The Australian PGA Championship presented by Coca-Cola is one of the oldest professional events of this country&aposs major golf tournaments but its move to Royal Pines on the Gold Coast represents a new era for the storied event. The tournament, which tees off tomorrow morning, has spent the past 11 years domiciled at the Coolum resort course owned by the businessman, raconteur and new parliamentarian Clive Palmer, and previously by the Hyatt group. It was a comfortable venue for everyone, not least the players who tended to take their families for an end-of-season holiday, and not to mention a fine golf course. But the PGA of Australia had a falling out with Palmer last year that was as spectacular as it was real; a day before the tournament there were lawyers from both sides in heavy negotiations over signage that would determine whether the event could actually go ahead. In the end it was played and won by Daniel Popovic, but the PGA was never going back to Coolum, with the famous dinosaur figures dotted around the venue, after that. Royal Pines is just north of Surfer&aposs Paradise and its famous strip of golden beaches and is widely known, having hosted the ANZ/RACV Ladies Masters for more than a decade, but it is not as good a course as Coolum, and there has been some debate in the industry over its suitability for a tournament of this magnitude. It is not a bad course – quite suitable for a resort – but it has huge flat greens that will be easy targets for professionals. Karrie Webb shot 61 there on the last day of the Ladies Masters in 2010 to provide an indication of how a good ball-striker can pull the course apart. Having said that, it has been tweaked, with some tees moved back to increase the challenge, and there is plenty of water. But it is fair to say the players will know as they tee it up tomorrow that par scoring will not take them too far. Fifteen or 20-under will be required to win this tournament. The PGA represents an historic moment as Adam Scott, Gold Coast local and Australia&aposs first Masters champion, makes his first appearance in this country since the triumph at Augusta National in April. Scott donned the famous green jacket for a sponsors&apos function at Royal Pines last night, and will receive the keys to the city from the local mayor after today&aposs pro-am. Organisers have designated Friday as &aposgreen day&apos, and urged patrons to wear green to celebrate Scott&aposs triumph. It is a fine gesture and should be a fun day. Scott&aposs form is problematical. He won the PGA Grand Slam of Golf on October 17 at his last start, then rested up at home in preparation for a gruelling four-tournament swing that includes the PGA, the Talisker Australian Masters in Melbourne next week, the ISPS Handa World Cup at Royal Melbourne&aposs composite course and the Emirates Australian Open at Royal Sydney in consecutive weeks. Scott is careful with his schedule, and would not normally venture four consecutive tournaments, but he wants to take part in what amounts to a celebration of his win at Augusta. American Brandt Snedeker was the second-ranked player in the field but Snedeker was troubled by a knee injury in China last week at the HSBC Champions and has withdrawn. He has had scans on his left knee and faces some time out of the game. That leaves Victorian Marc Leishman as the man who will be expected to challenge Scott, an irony since they were on the 18th green at Augusta together seven months ago when the Queenslander buried his birdie putt to ensure he was at least in a playoff for the Masters, prompting his &aposCOME ON AUSSIE!&apos cry. Presidents Cup player Leishman had contended on the final day but ended up finishing fourth. Scott commented recently on a photograph that showed his countryman fist-pumping as that putt dropped, an image he had not previously seen. They high-fived immediately afterward, but Scott was not originally aware of Leishman&aposs little fist pump. “I&aposve had a lot of comments about the fist pump in the background and all that, and it was probably not really like me to do that,&apos&apos said Leishman. “I rarely fist pump my own putts. I think I just knew what it meant for Australia and for &aposScotty&apos. It was just exciting. It&aposs good to see a mate of yours do well. We thought it was probably good enough to win, when he made that putt but it was great that he could keep himself composed in the play-off and knock it off and get one for himself and Australia. “I&aposve definitely never seen Scottie like that. He was going off and rightly so. Obviously he&aposs put a lot of hard work on it and it was a huge relief when that putt goes in. Everyone&aposs seen that putt a 100 or a 1000 times, and you know exactly what it does, but to execute it under the pressure he was under was a pretty big deal and it was great to see him do that. “I had a three-footer left and couldn&apost really feel my hand, it was just sort of ringing and all that. it was bright red. He just came over and he screamed &aposC&aposmon Aussie&apos in me face, when we sort of did that little high five. Like I said, it was great. It&aposs great to look back on that, good memories that I&aposll have for the rest of my life.&apos&apos Scott tees off tomorrow at 12.20pm with the Melbourne-based South Korean Jin Jeong and Richard Green. PGA CHAMPIONSHIP OF AUSTRALIA: A GUIDE Venue: RACV Royal Pines Resort, Gold Coast. Par 71. Recent winners: 2012 Daniel Popovic (Vic) 2011 Greg Chalmers (WA) 2010 Peter Senior (Qld) 2009 Robert Allenby (Vic) 2008 Geoff Ogilvy (Vic) 2007 Peter Lonard (NSW) 2006 Nick O&aposHern (WA) 2005 Robert Allenby (Vic) Leading contenders: Adam Scott: the world No. 2 is at home and in form and will be hard to beat if his putter is working. Marc Leishman: had a good year in America and will be anxious to win his first tier-one event at home. Peter Senior: keeps on keeping on as a contender on the senior tour in the US. Jin Jeong: Melbourne-based Korean who won in Perth recently and is in great form. Rickie Fowler: the American will draw some crowds with his long-hitting and his charisma. Tickets Through Ticketek or at the gate. Cost $25 daily, $40 weekend pass or $75 season pass. Discount concession tickets available and children under 16 free when accompanied by an adult. Further discounts for members of RACV, RACQ, NRMA, RAASA, RACWA, RACT, RANT and NZAA. Parking Shuttle bus from main car park or from Nerang station. Parking costs $10. Television: Channel 10, One HD, all four days.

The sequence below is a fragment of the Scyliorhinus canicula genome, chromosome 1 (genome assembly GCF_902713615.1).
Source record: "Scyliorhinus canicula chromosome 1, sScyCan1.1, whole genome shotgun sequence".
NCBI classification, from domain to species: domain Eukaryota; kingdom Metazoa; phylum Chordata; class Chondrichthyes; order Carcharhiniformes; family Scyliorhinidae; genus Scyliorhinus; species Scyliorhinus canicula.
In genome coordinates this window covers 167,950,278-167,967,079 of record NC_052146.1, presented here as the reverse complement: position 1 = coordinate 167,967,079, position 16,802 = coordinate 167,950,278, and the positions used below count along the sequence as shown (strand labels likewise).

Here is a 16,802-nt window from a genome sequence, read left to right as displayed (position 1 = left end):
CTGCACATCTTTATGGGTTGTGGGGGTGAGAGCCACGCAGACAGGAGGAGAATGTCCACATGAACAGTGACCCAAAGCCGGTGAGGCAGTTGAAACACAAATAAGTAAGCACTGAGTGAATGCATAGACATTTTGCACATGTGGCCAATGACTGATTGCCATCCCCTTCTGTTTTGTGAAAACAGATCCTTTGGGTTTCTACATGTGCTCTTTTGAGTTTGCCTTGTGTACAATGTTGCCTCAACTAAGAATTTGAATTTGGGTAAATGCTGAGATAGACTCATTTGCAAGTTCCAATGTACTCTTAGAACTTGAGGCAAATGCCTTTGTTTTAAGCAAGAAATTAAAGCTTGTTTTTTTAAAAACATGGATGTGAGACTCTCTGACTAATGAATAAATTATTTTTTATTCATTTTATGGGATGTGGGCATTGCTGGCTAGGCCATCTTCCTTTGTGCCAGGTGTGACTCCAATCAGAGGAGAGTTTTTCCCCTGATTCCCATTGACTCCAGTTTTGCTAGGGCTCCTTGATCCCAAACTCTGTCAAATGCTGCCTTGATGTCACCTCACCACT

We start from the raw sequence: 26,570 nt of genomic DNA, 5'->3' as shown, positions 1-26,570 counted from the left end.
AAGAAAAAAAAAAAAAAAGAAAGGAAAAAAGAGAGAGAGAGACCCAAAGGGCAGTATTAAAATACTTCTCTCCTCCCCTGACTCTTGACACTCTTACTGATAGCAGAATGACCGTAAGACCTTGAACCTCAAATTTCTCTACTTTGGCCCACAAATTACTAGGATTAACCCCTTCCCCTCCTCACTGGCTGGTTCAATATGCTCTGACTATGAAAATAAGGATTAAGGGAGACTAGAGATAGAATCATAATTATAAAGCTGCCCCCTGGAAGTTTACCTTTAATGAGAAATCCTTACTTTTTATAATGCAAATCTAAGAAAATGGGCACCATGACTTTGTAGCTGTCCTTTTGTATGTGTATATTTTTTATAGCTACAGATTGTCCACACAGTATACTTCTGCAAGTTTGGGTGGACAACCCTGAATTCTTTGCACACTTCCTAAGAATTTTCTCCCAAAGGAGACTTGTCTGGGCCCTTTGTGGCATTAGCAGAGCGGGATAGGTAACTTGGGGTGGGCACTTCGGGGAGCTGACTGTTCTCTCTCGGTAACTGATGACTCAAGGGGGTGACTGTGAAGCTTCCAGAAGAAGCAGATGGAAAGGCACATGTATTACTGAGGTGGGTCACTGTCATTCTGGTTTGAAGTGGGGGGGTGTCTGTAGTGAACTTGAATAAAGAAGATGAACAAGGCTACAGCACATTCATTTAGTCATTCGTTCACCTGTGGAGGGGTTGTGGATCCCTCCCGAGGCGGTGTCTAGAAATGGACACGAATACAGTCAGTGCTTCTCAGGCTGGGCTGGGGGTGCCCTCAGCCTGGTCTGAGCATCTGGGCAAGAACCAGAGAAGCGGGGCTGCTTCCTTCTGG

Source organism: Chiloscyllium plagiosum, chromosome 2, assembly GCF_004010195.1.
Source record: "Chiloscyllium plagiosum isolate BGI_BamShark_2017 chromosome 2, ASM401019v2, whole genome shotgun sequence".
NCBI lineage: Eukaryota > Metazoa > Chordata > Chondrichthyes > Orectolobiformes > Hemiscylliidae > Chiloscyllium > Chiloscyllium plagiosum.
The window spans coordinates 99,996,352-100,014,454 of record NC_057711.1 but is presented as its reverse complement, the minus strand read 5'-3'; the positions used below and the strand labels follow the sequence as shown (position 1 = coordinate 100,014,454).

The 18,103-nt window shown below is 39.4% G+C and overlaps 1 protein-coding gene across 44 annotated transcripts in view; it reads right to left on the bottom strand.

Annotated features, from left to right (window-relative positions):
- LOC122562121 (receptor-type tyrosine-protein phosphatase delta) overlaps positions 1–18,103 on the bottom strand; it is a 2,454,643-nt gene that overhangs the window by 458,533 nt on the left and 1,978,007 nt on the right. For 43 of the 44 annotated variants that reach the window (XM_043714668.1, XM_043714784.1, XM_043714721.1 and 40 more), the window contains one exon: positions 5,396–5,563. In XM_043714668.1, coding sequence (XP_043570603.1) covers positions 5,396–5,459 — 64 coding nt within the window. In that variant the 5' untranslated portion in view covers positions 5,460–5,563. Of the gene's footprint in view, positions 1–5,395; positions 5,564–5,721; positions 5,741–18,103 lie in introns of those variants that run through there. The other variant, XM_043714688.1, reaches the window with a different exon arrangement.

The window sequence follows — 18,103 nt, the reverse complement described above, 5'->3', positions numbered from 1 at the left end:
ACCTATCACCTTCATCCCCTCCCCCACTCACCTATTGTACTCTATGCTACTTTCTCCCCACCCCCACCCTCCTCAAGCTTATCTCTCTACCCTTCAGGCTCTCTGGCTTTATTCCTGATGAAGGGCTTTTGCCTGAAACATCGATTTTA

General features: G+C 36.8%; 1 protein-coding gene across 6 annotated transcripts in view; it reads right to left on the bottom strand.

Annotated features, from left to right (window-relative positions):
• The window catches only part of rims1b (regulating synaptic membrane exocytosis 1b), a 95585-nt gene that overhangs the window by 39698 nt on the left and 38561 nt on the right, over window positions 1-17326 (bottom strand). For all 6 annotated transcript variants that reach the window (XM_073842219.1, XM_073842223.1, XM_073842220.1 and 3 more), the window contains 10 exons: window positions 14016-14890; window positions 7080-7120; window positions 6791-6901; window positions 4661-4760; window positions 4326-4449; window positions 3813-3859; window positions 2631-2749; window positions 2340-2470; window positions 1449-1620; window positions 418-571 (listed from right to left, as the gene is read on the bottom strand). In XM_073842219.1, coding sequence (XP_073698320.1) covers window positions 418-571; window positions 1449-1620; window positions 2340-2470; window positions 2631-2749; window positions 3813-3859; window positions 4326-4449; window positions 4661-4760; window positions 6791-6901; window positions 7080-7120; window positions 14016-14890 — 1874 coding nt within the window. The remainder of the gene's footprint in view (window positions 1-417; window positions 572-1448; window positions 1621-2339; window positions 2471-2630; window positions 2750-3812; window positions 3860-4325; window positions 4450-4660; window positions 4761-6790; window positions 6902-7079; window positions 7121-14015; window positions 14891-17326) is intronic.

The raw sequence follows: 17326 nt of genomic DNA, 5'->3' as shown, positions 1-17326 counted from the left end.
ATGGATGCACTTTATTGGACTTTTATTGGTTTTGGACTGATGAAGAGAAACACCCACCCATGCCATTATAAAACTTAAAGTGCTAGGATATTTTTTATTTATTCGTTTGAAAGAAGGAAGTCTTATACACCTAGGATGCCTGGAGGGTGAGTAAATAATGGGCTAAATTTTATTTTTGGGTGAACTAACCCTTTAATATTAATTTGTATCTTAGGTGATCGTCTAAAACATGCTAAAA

Author: Martin Blake / Golf.org.au